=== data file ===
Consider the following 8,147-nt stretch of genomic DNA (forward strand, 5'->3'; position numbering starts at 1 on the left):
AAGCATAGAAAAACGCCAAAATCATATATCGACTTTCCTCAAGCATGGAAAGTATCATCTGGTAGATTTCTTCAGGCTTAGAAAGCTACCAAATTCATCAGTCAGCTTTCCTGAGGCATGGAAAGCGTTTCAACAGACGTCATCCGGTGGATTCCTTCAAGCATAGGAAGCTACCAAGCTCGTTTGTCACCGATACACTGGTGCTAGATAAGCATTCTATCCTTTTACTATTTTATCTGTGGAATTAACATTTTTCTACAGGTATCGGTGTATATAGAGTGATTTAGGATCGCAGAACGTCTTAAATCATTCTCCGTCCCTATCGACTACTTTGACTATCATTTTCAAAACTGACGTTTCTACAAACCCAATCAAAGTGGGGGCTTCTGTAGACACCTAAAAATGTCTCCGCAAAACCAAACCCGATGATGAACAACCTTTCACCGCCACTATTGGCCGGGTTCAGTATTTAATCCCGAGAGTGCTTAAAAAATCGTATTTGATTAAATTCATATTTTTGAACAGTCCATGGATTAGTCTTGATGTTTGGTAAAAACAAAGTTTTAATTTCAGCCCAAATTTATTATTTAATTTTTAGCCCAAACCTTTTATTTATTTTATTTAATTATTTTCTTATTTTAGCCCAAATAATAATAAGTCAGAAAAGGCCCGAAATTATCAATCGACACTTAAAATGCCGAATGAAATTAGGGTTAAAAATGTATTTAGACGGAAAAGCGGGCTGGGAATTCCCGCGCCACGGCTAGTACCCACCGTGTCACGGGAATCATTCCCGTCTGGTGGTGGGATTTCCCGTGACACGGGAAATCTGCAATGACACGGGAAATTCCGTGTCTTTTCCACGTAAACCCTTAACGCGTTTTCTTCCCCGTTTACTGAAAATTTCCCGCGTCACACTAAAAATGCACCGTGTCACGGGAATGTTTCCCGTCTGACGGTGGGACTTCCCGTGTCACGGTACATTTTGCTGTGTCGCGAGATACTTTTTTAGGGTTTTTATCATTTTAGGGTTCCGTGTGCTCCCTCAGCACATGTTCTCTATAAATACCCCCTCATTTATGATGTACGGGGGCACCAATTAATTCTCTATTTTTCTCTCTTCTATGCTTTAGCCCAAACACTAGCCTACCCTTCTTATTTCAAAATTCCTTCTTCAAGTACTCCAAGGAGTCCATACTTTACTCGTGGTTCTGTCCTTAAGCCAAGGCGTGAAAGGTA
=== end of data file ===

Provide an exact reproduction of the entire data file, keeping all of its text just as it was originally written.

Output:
Consider the following 8,147-nt stretch of genomic DNA (forward strand, 5'->3'; position numbering starts at 1 on the left):
AAGCATAGAAAAACGCCAAAATCATATATCGACTTTCCTCAAGCATGGAAAGTATCATCTGGTAGATTTCTTCAGGCTTAGAAAGCTACCAAATTCATCAGTCAGCTTTCCTGAGGCATGGAAAGCGTTTCAACAGACGTCATCCGGTGGATTCCTTCAAGCATAGGAAGCTACCAAGCTCGTTTGTCACCGATACACTGGTGCTAGATAAGCATTCTATCCTTTTACTATTTTATCTGTGGAATTAACATTTTTCTACAGGTATCGGTGTATATAGAGTGATTTAGGATCGCAGAACGTCTTAAATCATTCTCCGTCCCTATCGACTACTTTGACTATCATTTTCAAAACTGACGTTTCTACAAACCCAATCAAAGTGGGGGCTTCTGTAGACACCTAAAAATGTCTCCGCAAAACCAAACCCGATGATGAACAACCTTTCACCGCCACTATTGGCCGGGTTCAGTATTTAATCCCGAGAGTGCTTAAAAAATCGTATTTGATTAAATTCATATTTTTGAACAGTCCATGGATTAGTCTTGATGTTTGGTAAAAACAAAGTTTTAATTTCAGCCCAAATTTATTATTTAATTTTTAGCCCAAACCTTTTATTTATTTTATTTAATTATTTTCTTATTTTAGCCCAAATAATAATAAGTCAGAAAAGGCCCGAAATTATCAATCGACACTTAAAATGCCGAATGAAATTAGGGTTAAAAATGTATTTAGACGGAAAAGCGGGCTGGGAATTCCCGCGCCACGGCTAGTACCCACCGTGTCACGGGAATCATTCCCGTCTGGTGGTGGGATTTCCCGTGACACGGGAAATCTGCAATGACACGGGAAATTCCGTGTCTTTTCCACGTAAACCCTTAACGCGTTTTCTTCCCCGTTTACTGAAAATTTCCCGCGTCACACTAAAAATGCACCGTGTCACGGGAATGTTTCCCGTCTGACGGTGGGACTTCCCGTGTCACGGTACATTTTGCTGTGTCGCGAGATACTTTTTTAGGGTTTTTATCATTTTAGGGTTCCGTGTGCTCCCTCAGCACATGTTCTCTATAAATACCCCCTCATTTATGATGTACGGGGGCACCAATTAATTCTCTATTTTTCTCTCTTCTATGCTTTAGCCCAAACACTAGCCTACCCTTCTTATTTCAAAATTCCTTCTTCAAGTACTCCAAGGAGTCCATACTTTACTCGTGGTTCTGTCCTTAAGCCAAGGCGTGAAAGGTA